After a few month since the last updates there are now new releases of the Node.js module and the vscode extension with some cool new features. antlr4-graps now can generated sentences from your grammar, that is, random input that always parses and shows the language your grammar supports. This can be used for demonstration purposes, checks against other parser implementations or just to see if your grammar does the right thing. Another new feature is the grammar formatter, which supports a large number of options and comes with a powerful alignment implementation. The antlr4-vscode extension makes all that available in Visual Studio code (see also the vscode market place).
A new release of the ANTLR4 grammar parsing service (antlr4-graps)NodeJS module has been published. Besides some bug fixing a big new feature was added: ATN graphs. This is something especially useful for core ANTLR4 developers (target writers or those working directly on ANTLR4) as it generates data about the internal ATN that can be visualized for a better understanding about it's structure (see also the ANTLR4 grammar support extension in vscode for such a visualization).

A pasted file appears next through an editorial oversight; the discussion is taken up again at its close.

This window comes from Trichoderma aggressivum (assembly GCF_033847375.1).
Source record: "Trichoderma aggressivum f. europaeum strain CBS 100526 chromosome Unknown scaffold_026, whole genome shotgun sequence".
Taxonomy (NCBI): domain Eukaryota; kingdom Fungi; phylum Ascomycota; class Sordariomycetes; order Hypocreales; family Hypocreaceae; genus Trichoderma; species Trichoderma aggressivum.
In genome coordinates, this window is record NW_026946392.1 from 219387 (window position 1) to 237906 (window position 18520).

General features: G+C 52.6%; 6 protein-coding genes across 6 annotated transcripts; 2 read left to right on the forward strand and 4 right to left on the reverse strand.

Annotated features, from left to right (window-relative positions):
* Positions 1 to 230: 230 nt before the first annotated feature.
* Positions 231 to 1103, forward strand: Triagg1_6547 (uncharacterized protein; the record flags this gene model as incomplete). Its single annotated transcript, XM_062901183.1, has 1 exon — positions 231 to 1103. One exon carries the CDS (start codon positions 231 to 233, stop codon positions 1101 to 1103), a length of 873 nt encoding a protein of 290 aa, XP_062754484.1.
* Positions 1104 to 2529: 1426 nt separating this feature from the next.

A few days ago I published a new release of the ANTLR4 extension for Visual Studio Code, which contains a number of fixes and new features. The light color theme is now complete as well and you get railroad diagrams for your grammar rules and even entire files. These can be saved to disk (as HTML with embedded svg), so that you can use them in other documents. Code lens support was added as well, which allows to (optionally) show rule reference counts. Hope you enjoy the new release.
Recently Sam Harwell released the ANTLR4 Typescript runtime as a Node.JS module, which opens a great way to implement ANTLR support in Node.JS modules and Visual Studio Code extensions. I took the opportunity and rewrote my antlr-graps Node.JS module and my vscode-antlr4 extension. If you are working with Visual Studio Code and want ANTLR grammar support in it then go ahead and install the extension. While it's on a good way it still cannot compete with IDEs like antlrworks2 (also written by Sam Harwell).